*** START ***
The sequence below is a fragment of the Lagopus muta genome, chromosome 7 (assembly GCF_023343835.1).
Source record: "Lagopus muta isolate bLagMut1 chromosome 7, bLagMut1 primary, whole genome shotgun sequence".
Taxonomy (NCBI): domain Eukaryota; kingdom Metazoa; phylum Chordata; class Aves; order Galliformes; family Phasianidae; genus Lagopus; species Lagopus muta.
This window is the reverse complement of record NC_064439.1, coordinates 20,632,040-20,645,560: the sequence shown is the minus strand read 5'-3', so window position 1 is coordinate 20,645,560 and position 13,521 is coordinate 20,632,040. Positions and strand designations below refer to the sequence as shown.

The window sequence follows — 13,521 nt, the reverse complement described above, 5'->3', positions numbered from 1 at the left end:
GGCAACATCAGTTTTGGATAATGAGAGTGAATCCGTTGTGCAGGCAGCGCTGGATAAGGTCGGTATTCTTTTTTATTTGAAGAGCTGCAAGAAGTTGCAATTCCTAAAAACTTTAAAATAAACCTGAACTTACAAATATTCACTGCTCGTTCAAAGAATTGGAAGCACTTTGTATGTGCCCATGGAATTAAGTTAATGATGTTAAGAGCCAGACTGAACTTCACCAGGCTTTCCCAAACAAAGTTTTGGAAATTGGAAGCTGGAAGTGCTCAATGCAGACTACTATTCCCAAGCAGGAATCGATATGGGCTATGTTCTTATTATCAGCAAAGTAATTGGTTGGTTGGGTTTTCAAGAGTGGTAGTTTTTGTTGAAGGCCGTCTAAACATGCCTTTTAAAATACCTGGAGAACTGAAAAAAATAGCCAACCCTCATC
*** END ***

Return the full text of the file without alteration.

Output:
The sequence below is a fragment of the Lagopus muta genome, chromosome 7 (assembly GCF_023343835.1).
Source record: "Lagopus muta isolate bLagMut1 chromosome 7, bLagMut1 primary, whole genome shotgun sequence".
Taxonomy (NCBI): domain Eukaryota; kingdom Metazoa; phylum Chordata; class Aves; order Galliformes; family Phasianidae; genus Lagopus; species Lagopus muta.
This window is the reverse complement of record NC_064439.1, coordinates 20,632,040-20,645,560: the sequence shown is the minus strand read 5'-3', so window position 1 is coordinate 20,645,560 and position 13,521 is coordinate 20,632,040. Positions and strand designations below refer to the sequence as shown.

The window sequence follows — 13,521 nt, the reverse complement described above, 5'->3', positions numbered from 1 at the left end:
GGCAACATCAGTTTTGGATAATGAGAGTGAATCCGTTGTGCAGGCAGCGCTGGATAAGGTCGGTATTCTTTTTTATTTGAAGAGCTGCAAGAAGTTGCAATTCCTAAAAACTTTAAAATAAACCTGAACTTACAAATATTCACTGCTCGTTCAAAGAATTGGAAGCACTTTGTATGTGCCCATGGAATTAAGTTAATGATGTTAAGAGCCAGACTGAACTTCACCAGGCTTTCCCAAACAAAGTTTTGGAAATTGGAAGCTGGAAGTGCTCAATGCAGACTACTATTCCCAAGCAGGAATCGATATGGGCTATGTTCTTATTATCAGCAAAGTAATTGGTTGGTTGGGTTTTCAAGAGTGGTAGTTTTTGTTGAAGGCCGTCTAAACATGCCTTTTAAAATACCTGGAGAACTGAAAAAAATAGCCAACCCTCATC